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Integer overflows have been at the root of a number of security vulnerabilities in software over the years (see  for examples), such as the recently identified issue in which the result of an unchecked integer operation is used for memory allocation in a number of real time operating systems. The ability of static analysis tools to detect these types of integer overflow problems vary. This article explores how Coverity identifies integer overflow.
It would not be especially helpful for a tool to flag every integer operation as a potential overflow. Thus, tools need some way to differentiate potentially problematic integer operations from seemingly safe integer operations. Coverity does this by only reporting a defect on an integer operation when the following 3 conditions are met: (1) The operands are determined to be tainted sources, (2) the operation is addition or multiplication (by default), and (3) the operation’s result goes to a data sink. All of these conditions can be overridden by setting various checker options. For example, you can change which data sources are treated as tainted and which integer operations are examined.
It’s important to understand how Coverity defines tainted sources and sinks. Data can come into a program from a variety of outside sources (command line, console, filesystem, database, environment variable, RPC request, HTTP request, HTTP header, etc.). When data from an outside source has not been scanned and validated, it is considered to be tainted, or unsafe. Coverity tracks tainted data through a program, and it will detect and report whether the tainted data is used in a sink. A sink is any source code element, such as a function, that must be protected from tainted data. Sinks can be things like memory allocators, certain system calls, array index operations, and so on.
The simple functions in the (very C-like) C++ code in Listing 1 will be used to illustrate how Coverity identifies integer overflow.
By default, the INTEGER_OVERFLOW checker in Coverity is not enabled and must be enabled by using the --enable option of the cov-analyze command. Be aware that the --all option does not enable the INTEGER_OVERFLOW checker. The command in Listing 2 enables integer overflow checking with default options and was used to analyze the code in Listing 1.
The first function, fun_1, is a simple overflow example that will be caught by Coverity when the INTEGER_OVERFLOW checker is enabled with default checker options. In fun_1, i comes from an outside source (the command line, line 3) and is not scanned or validated, which makes the data tainted. A potential overflow occurs on line 4 (i could be close to or at the max integer value), and the potentially overflowed value is sent to a data sink on line 5 (returns are treated as data sinks by default in Coverity). Note that the sink could have been something like a memory allocation instead of a return. Coverity will identify this as an integer overflow defect, since it meets the 3 conditions discussed previously.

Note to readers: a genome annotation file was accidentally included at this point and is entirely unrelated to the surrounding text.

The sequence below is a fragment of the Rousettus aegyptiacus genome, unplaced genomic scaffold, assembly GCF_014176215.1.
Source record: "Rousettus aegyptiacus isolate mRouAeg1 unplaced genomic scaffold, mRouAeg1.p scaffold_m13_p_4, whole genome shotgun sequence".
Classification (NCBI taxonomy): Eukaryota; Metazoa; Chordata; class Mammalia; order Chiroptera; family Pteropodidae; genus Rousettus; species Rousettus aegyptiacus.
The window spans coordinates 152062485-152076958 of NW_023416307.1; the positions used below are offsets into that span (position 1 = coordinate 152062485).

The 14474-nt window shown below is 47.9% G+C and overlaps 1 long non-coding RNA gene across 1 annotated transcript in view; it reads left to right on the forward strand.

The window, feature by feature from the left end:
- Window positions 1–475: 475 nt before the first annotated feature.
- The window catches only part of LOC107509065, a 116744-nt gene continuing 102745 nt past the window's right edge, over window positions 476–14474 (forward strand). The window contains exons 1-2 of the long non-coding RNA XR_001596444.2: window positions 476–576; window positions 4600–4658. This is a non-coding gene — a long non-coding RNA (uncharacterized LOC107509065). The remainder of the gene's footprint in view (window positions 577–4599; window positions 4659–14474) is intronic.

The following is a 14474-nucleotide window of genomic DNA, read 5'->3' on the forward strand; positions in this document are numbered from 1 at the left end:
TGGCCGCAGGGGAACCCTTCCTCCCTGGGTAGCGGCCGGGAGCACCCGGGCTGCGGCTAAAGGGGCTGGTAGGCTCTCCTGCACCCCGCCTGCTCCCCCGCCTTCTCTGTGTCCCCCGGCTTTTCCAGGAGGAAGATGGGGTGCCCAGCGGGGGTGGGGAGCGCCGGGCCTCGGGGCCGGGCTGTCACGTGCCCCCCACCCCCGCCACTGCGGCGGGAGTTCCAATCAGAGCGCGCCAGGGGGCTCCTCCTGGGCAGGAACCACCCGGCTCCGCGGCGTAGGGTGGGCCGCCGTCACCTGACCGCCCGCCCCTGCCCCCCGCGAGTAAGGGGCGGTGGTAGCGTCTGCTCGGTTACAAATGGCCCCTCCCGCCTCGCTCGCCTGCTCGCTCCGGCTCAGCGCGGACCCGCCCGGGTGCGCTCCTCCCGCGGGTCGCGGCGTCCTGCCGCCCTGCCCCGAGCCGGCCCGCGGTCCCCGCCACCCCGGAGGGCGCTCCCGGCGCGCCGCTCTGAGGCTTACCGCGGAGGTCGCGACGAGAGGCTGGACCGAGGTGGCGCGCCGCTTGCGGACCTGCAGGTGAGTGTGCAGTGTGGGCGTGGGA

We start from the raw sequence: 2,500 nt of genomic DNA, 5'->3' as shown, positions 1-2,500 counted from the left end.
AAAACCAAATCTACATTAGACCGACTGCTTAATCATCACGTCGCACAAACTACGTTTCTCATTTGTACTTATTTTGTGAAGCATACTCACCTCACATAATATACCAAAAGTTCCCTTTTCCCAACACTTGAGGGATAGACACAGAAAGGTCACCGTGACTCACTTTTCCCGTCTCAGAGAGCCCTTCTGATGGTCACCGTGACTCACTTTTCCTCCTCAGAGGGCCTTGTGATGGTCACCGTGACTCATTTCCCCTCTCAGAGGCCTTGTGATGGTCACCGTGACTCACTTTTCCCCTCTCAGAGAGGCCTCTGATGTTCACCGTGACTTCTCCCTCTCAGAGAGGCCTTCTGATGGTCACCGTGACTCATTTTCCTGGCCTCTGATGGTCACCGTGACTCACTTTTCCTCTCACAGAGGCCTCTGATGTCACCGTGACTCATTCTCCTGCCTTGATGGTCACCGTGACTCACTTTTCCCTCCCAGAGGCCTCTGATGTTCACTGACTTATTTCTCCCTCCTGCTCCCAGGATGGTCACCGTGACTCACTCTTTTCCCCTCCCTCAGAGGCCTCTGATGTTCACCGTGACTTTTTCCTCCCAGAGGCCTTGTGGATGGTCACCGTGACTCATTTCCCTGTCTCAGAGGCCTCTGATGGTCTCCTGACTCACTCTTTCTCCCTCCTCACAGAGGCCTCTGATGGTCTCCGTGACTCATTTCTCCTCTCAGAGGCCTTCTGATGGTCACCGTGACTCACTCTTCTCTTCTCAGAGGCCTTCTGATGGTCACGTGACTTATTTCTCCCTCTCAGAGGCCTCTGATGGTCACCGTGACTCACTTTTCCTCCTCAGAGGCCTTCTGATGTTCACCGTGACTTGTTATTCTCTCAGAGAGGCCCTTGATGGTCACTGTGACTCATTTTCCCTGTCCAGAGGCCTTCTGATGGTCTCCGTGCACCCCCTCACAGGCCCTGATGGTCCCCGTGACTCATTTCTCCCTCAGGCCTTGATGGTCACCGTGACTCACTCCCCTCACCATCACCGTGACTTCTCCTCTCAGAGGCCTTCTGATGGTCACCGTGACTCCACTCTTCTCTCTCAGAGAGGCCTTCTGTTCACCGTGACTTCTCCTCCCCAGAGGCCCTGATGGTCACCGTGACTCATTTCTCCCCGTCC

The integer overflow in fun_1 is the only integer overflow defect in the source code above that Coverity will identify using the default options of the INTEGER_OVERFLOW checker. Consider fun_2, which contains the same addition operation and sink as fun_1. Coverity will not flag this as a potential integer overflow, even when a tainted source is passed in from the call_fun_2 function on line 16. By default, Coverity does not consider parameters to be tainted sources, so this example does not meet the tainted source condition and Coverity does not flag it.
Now consider fun_3, which does contain a tainted source (command line input that is not checked) and performs the same addition operation. However, there is no sink in this function, so it does not meet the third condition and Coverity does not flag this operation as a potential integer overflow problem.
Checker options can be used to change the way Coverity identifies tainted sources and sinks. For example, the enable_tainted_params option can be set to true to cause Coverity to automatically treat all function parameters as tainted. Option values for checkers are set by passing --checker-option or -co to the cov-analyze command. We can re-analyze the source code using the command in Listing 3 which enables the INTEGER_OVERFLOW checker and sets the enable_tainted_params option to true.
Now Coverity will also flag the addition operation in fun_2 as an integer overflow, since the parameter val is considered tainted (the first condition is now met).
The addition operation in the last function, fun_4, will not be flagged by Coverity as an integer overflow with either cov-analyze command used. In fun_4 the function parameter val is considered a tainted source when passed in. However, the parameter is tested on line 29 before the addition occurs (so it is no longer tainted), and an integer overflow will not occur when the addition is performed. Coverity recognizes this and does not does not flag the operation.
There are many options you can set that affect the way Coverity identifies tainted sources and sinks. In addition, the aggressiveness level affects some of the INTEGER_OVERFLOW options as well. See the Coverity Checker Reference for more information.
US-CERT. ICS Advisory (ICSA-21-119-04): Multiple RTOS (Update B). CISA. May 20, 2021. url: https://us-cert.cisa.gov/ics/advisories/icsa-21-119-04 (visited on 06/28/2021).
CWE Content Team. “CWE-190: Integer Overflow or Wraparound”. In: (2021). url: https://cwe.mitre.org/data/definitions/190.html.
Jon Hood, ed. SwATips. https://www.SwATips.com/.
Synopsis, Inc. “Coverity 2020.09 Checker Reference”. In: (2020).